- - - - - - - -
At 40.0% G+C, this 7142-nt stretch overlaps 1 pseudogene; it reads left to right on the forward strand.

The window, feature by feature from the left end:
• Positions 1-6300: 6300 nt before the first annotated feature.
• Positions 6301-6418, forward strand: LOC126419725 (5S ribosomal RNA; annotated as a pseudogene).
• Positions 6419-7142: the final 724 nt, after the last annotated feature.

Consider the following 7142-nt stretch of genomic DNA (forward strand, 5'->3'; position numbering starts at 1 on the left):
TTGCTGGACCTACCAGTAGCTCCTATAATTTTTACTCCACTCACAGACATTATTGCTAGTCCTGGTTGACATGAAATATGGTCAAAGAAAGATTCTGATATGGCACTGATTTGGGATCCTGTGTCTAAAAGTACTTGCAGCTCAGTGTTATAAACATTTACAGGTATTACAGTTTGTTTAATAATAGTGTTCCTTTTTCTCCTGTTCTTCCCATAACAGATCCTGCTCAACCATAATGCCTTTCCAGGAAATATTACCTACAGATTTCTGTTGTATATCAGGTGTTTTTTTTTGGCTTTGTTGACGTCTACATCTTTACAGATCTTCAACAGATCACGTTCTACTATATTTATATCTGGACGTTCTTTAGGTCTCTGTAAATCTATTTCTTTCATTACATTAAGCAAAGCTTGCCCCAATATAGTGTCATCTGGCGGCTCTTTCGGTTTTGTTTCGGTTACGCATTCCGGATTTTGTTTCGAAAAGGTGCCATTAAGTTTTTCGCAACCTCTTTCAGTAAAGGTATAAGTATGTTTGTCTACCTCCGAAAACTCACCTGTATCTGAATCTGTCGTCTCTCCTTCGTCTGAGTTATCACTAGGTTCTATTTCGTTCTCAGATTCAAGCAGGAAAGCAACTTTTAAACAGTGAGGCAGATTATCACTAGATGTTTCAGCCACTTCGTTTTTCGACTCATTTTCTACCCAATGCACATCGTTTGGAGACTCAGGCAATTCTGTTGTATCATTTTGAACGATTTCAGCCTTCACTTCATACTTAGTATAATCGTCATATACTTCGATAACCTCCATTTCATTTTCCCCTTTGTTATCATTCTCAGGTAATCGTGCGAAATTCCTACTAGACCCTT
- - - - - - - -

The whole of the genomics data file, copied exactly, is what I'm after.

At 40.0% G+C, this 7142-nt stretch overlaps 1 pseudogene; it reads left to right on the forward strand.

The window, feature by feature from the left end:
• Positions 1-6300: 6300 nt before the first annotated feature.
• Positions 6301-6418, forward strand: LOC126419725 (5S ribosomal RNA; annotated as a pseudogene).
• Positions 6419-7142: the final 724 nt, after the last annotated feature.

Consider the following 7142-nt stretch of genomic DNA (forward strand, 5'->3'; position numbering starts at 1 on the left):
TTGCTGGACCTACCAGTAGCTCCTATAATTTTTACTCCACTCACAGACATTATTGCTAGTCCTGGTTGACATGAAATATGGTCAAAGAAAGATTCTGATATGGCACTGATTTGGGATCCTGTGTCTAAAAGTACTTGCAGCTCAGTGTTATAAACATTTACAGGTATTACAGTTTGTTTAATAATAGTGTTCCTTTTTCTCCTGTTCTTCCCATAACAGATCCTGCTCAACCATAATGCCTTTCCAGGAAATATTACCTACAGATTTCTGTTGTATATCAGGTGTTTTTTTTTGGCTTTGTTGACGTCTACATCTTTACAGATCTTCAACAGATCACGTTCTACTATATTTATATCTGGACGTTCTTTAGGTCTCTGTAAATCTATTTCTTTCATTACATTAAGCAAAGCTTGCCCCAATATAGTGTCATCTGGCGGCTCTTTCGGTTTTGTTTCGGTTACGCATTCCGGATTTTGTTTCGAAAAGGTGCCATTAAGTTTTTCGCAACCTCTTTCAGTAAAGGTATAAGTATGTTTGTCTACCTCCGAAAACTCACCTGTATCTGAATCTGTCGTCTCTCCTTCGTCTGAGTTATCACTAGGTTCTATTTCGTTCTCAGATTCAAGCAGGAAAGCAACTTTTAAACAGTGAGGCAGATTATCACTAGATGTTTCAGCCACTTCGTTTTTCGACTCATTTTCTACCCAATGCACATCGTTTGGAGACTCAGGCAATTCTGTTGTATCATTTTGAACGATTTCAGCCTTCACTTCATACTTAGTATAATCGTCATATACTTCGATAACCTCCATTTCATTTTCCCCTTTGTTATCATTCTCAGGTAATCGTGCGAAATTCCTACTAGACCCTT